So today I’m giving you the last two movements of the Appassionata, played with appropriate passion and wonderful clarity by Valentina Lisitsa.  It starts with a simple theme, followed by three distinct variations, before returning to the original. At first it may seem a little pedestrian, but as it unfolds, Beethoven’s mastery of counterpoint, the ability to have two or more tunes singing at the same time, comes to the fore. It becomes five minutes of pure tenderness, which grow on you each time you hear it. As it comes to its close, Beethoven launches straight into the final movement without a pause.

This is Beethoven ranting at the world at the deterioration of his hearing. Listen to that circular motif after the first few seconds, which remains a theme throughout: it is the cry of an anguished man, pacing up and down in his room. Anger; frustration; desperation; turmoil. In the unlikely event that he has not made his point, the final minute will leave you in no doubt. And yet,  in the midst of it all this, a pleading beautiful melody, begging for a cure.

(I was once advised by a piano teacher to concentrate on the left hand and the right will take care of itself. Not a chance that works here.)

This is Beethoven laid bare in the sound. Of all composers, few reach us on such a human level: he goes directly to our souls like no other. Some of Beethoven’s greatest works were written when completely deaf. Imagine that for a moment: to know how it’s going to sound without the experience of actually hearing it. What a genius.

I have deterred you too long. Listen to this and be glad you can. And if you haven’t had your ears syringed, you might like to consider it. I’m now turning the volume down, not up.

Just need to stop saying ‘what?’, which has become something of an irritating habit.

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Stravinsky’s Rite

When was the first time you realized you liked cheese? You’ve always liked it? Spinach, then; liver; avocados; offal; brussel sprouts? (Fair enough, you still don’t like those.) Chances are, however, that a liking for one or all of these has come over time.

Mozart, Haydn -purists, forgive me- are the chips of classical music. Nobody ever popped a chip into their mouth, chewed it over, weighed it all up, and after a lengthy period of deliberation concluded ‘Hmm, quite like that, I suppose.’ It’s the same with Mozart and Haydn: you can’t help but love ’em.

Other foods, composers, creep into our senses with age and a maturity to experiment. It is the abandonment of an almost congenital prejudice: Mozart, chips, sure. Stravinsky, kidneys, nah, just don’t like the sound of it. So without any rationale, which you simultaneously acknowledge, you then decide you’re not going to even try it.

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You know what’s coming now, don’t you. In my efforts to persuade new listeners that there will always be something to like in classical music, I have tended to err on the safe: melody has been at the heart of every post thus far.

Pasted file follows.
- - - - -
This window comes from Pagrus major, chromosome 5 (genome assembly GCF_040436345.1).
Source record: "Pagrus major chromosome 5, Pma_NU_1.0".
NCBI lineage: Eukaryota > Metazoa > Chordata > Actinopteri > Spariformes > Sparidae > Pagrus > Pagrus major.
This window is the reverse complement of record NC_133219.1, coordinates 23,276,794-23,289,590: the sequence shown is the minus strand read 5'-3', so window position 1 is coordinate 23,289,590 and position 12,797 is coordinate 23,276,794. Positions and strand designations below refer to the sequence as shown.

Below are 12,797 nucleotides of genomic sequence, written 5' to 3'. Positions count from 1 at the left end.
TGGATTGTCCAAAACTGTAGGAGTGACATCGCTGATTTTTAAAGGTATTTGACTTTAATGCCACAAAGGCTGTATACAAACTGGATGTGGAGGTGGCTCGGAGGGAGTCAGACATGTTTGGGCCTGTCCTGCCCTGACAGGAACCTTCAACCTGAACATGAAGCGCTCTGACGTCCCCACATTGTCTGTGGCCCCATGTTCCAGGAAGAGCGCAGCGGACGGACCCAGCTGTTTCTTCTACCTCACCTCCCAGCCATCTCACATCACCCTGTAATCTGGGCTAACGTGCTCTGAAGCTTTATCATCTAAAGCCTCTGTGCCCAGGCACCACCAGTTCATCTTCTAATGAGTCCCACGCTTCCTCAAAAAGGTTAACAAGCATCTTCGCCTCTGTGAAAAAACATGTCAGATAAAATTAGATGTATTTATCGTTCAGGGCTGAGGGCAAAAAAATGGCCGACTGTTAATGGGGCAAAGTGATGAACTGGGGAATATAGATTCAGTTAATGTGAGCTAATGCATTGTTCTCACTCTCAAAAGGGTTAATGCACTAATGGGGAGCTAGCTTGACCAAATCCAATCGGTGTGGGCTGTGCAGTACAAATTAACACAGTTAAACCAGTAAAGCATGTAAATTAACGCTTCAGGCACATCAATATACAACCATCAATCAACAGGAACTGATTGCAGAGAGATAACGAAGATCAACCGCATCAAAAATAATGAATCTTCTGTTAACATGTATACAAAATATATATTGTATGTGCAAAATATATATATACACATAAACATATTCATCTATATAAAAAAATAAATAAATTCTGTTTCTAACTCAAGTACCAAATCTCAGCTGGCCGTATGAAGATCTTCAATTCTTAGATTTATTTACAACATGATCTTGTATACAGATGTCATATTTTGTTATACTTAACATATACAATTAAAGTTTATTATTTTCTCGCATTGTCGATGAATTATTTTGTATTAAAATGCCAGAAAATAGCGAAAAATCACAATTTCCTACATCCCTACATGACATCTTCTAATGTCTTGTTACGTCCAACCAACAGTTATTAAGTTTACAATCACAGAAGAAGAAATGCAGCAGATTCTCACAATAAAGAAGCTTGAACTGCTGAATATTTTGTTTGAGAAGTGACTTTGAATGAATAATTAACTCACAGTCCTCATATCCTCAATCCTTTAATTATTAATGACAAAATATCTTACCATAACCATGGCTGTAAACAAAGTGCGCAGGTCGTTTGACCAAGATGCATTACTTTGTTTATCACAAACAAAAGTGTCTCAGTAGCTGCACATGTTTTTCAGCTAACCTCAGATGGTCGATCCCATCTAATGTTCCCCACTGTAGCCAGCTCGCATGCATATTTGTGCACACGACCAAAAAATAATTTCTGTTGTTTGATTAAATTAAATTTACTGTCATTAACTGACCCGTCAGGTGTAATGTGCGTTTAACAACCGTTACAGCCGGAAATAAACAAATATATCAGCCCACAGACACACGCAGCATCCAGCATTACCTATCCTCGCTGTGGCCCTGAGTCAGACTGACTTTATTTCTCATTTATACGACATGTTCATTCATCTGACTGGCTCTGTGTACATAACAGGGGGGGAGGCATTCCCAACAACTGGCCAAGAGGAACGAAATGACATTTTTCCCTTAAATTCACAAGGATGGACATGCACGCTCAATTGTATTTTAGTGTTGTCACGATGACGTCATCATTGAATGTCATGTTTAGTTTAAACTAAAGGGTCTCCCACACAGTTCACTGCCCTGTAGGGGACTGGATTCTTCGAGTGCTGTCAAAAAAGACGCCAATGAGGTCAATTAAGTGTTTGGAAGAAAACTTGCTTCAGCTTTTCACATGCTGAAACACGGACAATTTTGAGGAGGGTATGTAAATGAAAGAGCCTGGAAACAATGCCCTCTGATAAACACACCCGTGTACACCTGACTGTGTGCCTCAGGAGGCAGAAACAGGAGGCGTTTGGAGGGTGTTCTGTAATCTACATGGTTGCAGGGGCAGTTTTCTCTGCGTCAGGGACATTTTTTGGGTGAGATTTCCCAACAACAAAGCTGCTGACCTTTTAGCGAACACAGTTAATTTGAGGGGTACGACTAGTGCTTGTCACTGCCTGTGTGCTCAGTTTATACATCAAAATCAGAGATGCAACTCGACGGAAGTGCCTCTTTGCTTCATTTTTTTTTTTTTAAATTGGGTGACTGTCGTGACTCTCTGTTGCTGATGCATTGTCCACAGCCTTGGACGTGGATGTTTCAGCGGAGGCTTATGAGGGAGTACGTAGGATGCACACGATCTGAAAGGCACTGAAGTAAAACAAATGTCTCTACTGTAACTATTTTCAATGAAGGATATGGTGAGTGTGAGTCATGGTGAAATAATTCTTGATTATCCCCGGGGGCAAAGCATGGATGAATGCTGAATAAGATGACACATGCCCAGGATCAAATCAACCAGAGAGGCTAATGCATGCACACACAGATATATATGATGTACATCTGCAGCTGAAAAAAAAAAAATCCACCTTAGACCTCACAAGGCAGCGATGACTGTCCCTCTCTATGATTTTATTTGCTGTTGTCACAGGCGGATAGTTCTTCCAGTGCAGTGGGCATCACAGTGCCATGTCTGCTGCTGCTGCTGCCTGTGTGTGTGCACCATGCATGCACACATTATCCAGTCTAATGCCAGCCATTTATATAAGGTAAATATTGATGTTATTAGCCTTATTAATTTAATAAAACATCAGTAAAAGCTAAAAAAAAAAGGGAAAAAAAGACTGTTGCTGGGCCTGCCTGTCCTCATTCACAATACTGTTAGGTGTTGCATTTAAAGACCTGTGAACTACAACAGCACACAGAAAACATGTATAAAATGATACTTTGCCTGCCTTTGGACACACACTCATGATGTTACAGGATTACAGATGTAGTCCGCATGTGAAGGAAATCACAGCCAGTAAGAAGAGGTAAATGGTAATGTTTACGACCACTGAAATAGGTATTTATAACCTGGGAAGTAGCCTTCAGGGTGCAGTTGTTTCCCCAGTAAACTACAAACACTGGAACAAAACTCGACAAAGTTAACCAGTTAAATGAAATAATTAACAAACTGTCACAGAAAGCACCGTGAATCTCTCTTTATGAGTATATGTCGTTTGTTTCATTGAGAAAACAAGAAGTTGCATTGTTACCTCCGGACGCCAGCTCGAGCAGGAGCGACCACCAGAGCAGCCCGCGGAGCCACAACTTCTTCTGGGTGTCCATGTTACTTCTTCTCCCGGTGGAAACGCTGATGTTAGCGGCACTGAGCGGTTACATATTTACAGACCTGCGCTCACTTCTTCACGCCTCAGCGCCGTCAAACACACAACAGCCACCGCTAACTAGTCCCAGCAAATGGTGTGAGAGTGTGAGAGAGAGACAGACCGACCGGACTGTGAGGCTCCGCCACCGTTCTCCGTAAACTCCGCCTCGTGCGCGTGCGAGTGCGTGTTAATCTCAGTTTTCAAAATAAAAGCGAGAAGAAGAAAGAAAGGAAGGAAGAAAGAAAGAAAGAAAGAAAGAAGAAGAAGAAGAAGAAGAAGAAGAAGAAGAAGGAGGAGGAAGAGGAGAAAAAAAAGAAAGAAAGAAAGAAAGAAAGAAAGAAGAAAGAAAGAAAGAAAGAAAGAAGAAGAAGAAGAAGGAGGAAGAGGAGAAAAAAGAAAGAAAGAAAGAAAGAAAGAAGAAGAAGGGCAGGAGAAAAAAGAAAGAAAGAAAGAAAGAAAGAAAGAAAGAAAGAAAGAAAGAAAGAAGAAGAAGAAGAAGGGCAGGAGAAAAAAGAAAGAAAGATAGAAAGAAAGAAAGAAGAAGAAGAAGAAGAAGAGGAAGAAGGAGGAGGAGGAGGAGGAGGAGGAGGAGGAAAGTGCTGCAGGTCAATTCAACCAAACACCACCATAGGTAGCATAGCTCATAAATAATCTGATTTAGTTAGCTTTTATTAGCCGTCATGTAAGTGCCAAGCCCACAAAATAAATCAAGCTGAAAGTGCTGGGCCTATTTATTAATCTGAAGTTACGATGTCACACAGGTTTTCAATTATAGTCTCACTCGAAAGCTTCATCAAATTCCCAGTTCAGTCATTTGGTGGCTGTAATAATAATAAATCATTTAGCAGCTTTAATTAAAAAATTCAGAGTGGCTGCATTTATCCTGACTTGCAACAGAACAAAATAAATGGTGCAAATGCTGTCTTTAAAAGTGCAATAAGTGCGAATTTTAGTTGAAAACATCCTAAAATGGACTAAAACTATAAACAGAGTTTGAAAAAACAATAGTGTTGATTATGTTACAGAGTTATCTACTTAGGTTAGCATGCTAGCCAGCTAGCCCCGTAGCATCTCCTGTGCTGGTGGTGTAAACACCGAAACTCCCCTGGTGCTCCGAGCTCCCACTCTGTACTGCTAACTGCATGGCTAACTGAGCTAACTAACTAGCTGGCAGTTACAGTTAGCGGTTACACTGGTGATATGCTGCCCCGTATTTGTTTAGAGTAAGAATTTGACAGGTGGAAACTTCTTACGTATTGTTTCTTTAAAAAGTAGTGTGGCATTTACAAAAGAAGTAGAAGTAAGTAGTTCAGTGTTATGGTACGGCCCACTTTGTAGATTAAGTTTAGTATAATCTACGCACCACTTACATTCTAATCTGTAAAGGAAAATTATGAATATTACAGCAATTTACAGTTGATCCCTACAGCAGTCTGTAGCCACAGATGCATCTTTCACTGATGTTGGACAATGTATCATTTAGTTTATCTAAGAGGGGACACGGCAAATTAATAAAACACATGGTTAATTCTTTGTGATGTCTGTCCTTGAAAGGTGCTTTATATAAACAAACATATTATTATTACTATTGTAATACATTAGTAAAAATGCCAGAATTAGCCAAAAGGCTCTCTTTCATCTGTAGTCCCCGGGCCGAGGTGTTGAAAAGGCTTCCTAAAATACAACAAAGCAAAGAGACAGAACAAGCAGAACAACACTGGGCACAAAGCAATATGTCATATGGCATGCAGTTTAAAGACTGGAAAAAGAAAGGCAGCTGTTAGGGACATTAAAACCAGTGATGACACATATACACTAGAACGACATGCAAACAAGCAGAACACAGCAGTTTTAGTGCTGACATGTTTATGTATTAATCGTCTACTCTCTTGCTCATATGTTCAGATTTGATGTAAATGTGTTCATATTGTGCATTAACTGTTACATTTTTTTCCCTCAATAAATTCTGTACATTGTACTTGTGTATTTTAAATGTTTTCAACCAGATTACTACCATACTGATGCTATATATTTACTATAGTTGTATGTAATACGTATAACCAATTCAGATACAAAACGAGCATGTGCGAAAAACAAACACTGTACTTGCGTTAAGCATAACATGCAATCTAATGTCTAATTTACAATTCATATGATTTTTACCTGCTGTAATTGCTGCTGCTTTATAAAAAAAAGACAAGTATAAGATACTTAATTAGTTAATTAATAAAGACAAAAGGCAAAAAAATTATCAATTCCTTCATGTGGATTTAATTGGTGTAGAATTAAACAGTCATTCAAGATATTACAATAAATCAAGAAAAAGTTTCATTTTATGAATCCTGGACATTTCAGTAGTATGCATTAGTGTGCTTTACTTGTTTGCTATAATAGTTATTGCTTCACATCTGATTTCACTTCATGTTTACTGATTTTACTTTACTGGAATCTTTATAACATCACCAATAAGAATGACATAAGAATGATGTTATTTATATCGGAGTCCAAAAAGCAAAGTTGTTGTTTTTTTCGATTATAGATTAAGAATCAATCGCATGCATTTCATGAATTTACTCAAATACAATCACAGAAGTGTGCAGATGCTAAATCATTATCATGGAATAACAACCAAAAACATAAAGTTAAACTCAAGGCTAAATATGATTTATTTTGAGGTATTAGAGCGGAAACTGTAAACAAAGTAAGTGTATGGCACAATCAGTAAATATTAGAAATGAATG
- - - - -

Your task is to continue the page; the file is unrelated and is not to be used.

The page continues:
Not today.

Today I’m going to challenge your ears with something altogether less comfortable. Brace yourself for an assault of dissonance and fury. Don’t you dare quit yet. My guess is that if you are new to classical music, and especially if you are young, this can only excite you.

Today it’s not about a tune. It’s about rhythm alone, and how multiple changes of musical time signatures can combine to leave you almost scared, bewildered, shocked.

(Rhythm can exist on its own, by the way. A melody, however, cannot; it depends on rhythm to give the tune its meaning: try singing Elgar’s Nimrod, giving equal time to each note and you will quickly land up with the blandest collection of notes.)

I have written about Igor Stravinsky (1882–1971) before, but in the context of his delightful Romance from The Gadfly. Now I want you to imagine yourself in the Théatre des Champs-Elysées on an evening in May 2013.

Without knowing it, your delicate ears are about to be bludgeoned with the most influential and controversial piece of the 20th century. The Rite of Spring, a ballet staged by Sergei Diaghilev and choreographed by the greatest ballet dancer of the early 20th century, Vaslav Nijinsky (1890-1950), lasted just 35 minutes. But it caused a stir from the moment the curtain went up.

Some have put this uproar down to the choreography, but the music was so alien that its impact can scarcely be surprising. I will not trouble you with the plot here, beyond summarising that it is a ballet which culminates in a chosen maiden dancing herself to death. Nowadays, the music is one of the most performed of all 20th century pieces in the concert hall.

Here is the final part, The Dance of Death. It is outrageous, scandalous, daring, ground-breaking, menacing, deranged, offensive: at its many rehearsals, some of the musicians were having to stifle their laughter in disbelief. But for all that, in its multiple changes of rhythm, drum thumps (requiring two players) it is unquestionably intoxicating, too.

A final thought. Have you ever heard a chef openly admit that he detested a particular food? All of them seem to rave about all food, whatever it is. Pierre Monteux, the conductor on the first night, had no such qualms: he admitted freely that he loathed the piece – but went on to conduct it another 50 times. What an honest professional.

Click on the image below. I have attached the music; not because I expect you to follow it, but by way of demonstrating that I don’t think you need to be a musician to see the chaos on the page. Try and see it through, it’s only a few minutes.